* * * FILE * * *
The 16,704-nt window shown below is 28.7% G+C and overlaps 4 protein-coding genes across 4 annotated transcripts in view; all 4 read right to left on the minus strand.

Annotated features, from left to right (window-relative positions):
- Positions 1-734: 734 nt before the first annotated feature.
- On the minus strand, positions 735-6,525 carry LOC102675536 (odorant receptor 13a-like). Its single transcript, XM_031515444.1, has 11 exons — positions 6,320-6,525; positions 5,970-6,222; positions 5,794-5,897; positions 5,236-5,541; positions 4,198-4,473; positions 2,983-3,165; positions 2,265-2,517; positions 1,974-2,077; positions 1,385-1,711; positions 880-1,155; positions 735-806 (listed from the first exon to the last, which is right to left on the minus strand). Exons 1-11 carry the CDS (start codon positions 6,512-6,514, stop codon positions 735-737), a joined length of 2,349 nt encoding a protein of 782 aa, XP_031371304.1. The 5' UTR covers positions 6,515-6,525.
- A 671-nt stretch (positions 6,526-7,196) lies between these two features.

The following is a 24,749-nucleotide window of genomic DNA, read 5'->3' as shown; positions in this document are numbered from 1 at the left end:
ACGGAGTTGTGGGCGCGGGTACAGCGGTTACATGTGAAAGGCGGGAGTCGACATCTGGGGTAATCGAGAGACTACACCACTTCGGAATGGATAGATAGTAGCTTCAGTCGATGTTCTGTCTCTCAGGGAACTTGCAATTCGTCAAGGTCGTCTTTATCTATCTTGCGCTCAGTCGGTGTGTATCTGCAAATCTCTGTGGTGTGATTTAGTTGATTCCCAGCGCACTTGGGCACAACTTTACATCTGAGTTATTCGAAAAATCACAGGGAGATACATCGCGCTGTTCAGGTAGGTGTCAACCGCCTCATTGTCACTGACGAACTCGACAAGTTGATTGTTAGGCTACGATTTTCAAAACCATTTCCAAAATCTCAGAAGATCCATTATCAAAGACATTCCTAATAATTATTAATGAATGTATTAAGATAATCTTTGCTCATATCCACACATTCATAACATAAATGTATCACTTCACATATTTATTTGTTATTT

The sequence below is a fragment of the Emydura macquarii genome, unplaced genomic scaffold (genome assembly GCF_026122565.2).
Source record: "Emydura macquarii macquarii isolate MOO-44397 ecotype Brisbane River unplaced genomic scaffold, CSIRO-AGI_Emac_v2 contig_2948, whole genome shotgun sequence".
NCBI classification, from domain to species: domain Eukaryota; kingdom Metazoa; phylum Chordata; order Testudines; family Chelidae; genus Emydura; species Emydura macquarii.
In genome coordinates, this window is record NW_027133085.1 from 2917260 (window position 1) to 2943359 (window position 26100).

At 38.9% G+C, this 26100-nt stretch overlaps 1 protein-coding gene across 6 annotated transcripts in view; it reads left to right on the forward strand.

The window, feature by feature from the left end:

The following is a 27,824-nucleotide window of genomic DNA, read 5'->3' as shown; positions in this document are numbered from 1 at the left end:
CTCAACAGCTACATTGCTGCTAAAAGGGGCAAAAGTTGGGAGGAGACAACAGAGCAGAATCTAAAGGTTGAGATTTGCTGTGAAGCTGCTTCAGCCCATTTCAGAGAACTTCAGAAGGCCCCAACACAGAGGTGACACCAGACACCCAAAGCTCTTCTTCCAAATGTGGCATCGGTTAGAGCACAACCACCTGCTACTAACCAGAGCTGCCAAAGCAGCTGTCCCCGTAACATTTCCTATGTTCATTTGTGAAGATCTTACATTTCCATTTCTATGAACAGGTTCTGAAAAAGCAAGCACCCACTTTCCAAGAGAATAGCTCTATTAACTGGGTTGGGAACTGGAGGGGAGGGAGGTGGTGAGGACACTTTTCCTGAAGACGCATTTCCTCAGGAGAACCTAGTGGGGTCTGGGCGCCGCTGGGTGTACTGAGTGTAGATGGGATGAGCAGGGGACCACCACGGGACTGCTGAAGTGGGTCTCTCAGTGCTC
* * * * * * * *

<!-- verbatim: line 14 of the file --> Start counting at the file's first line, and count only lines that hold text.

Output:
The following is a 27,824-nucleotide window of genomic DNA, read 5'->3' as shown; positions in this document are numbered from 1 at the left end: